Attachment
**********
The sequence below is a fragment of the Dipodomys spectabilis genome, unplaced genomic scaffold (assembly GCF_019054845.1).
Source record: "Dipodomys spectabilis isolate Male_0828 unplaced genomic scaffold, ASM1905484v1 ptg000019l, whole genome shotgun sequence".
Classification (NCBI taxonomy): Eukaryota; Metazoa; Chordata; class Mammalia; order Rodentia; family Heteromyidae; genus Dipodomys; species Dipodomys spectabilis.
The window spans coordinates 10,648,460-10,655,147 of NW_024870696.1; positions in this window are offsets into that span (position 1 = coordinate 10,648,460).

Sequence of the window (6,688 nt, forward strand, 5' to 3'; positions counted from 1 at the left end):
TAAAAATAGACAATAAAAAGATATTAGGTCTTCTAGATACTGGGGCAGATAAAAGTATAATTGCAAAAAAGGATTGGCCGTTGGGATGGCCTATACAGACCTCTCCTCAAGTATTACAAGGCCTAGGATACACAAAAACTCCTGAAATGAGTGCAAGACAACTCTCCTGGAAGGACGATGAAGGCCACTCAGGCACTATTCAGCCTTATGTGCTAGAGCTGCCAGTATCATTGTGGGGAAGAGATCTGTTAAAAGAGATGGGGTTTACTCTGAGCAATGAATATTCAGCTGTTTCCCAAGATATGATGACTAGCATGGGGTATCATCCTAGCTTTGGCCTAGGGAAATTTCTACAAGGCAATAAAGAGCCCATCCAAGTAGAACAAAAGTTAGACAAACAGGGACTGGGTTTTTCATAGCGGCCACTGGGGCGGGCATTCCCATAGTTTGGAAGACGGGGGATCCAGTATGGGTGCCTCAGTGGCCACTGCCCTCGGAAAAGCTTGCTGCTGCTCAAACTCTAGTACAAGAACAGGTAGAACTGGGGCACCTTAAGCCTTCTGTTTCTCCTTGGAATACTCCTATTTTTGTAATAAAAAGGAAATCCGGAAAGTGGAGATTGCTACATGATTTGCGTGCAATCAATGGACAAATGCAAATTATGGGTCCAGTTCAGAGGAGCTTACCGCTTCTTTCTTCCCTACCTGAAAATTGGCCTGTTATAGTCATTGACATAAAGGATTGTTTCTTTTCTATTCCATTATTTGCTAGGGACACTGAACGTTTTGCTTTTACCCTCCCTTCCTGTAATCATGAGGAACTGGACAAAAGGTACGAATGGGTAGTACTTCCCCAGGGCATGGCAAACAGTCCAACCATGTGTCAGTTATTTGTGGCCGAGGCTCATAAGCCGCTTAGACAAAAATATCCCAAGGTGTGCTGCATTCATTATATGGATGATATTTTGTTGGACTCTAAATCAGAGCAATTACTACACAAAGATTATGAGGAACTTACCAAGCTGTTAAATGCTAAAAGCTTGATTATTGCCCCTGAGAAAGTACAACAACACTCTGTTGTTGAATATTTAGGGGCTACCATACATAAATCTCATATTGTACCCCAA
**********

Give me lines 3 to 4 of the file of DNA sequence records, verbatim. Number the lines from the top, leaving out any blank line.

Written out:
Classification (NCBI taxonomy): Eukaryota; Metazoa; Chordata; class Mammalia; order Rodentia; family Heteromyidae; genus Dipodomys; species Dipodomys spectabilis.
The window spans coordinates 10,648,460-10,655,147 of NW_024870696.1; positions in this window are offsets into that span (position 1 = coordinate 10,648,460).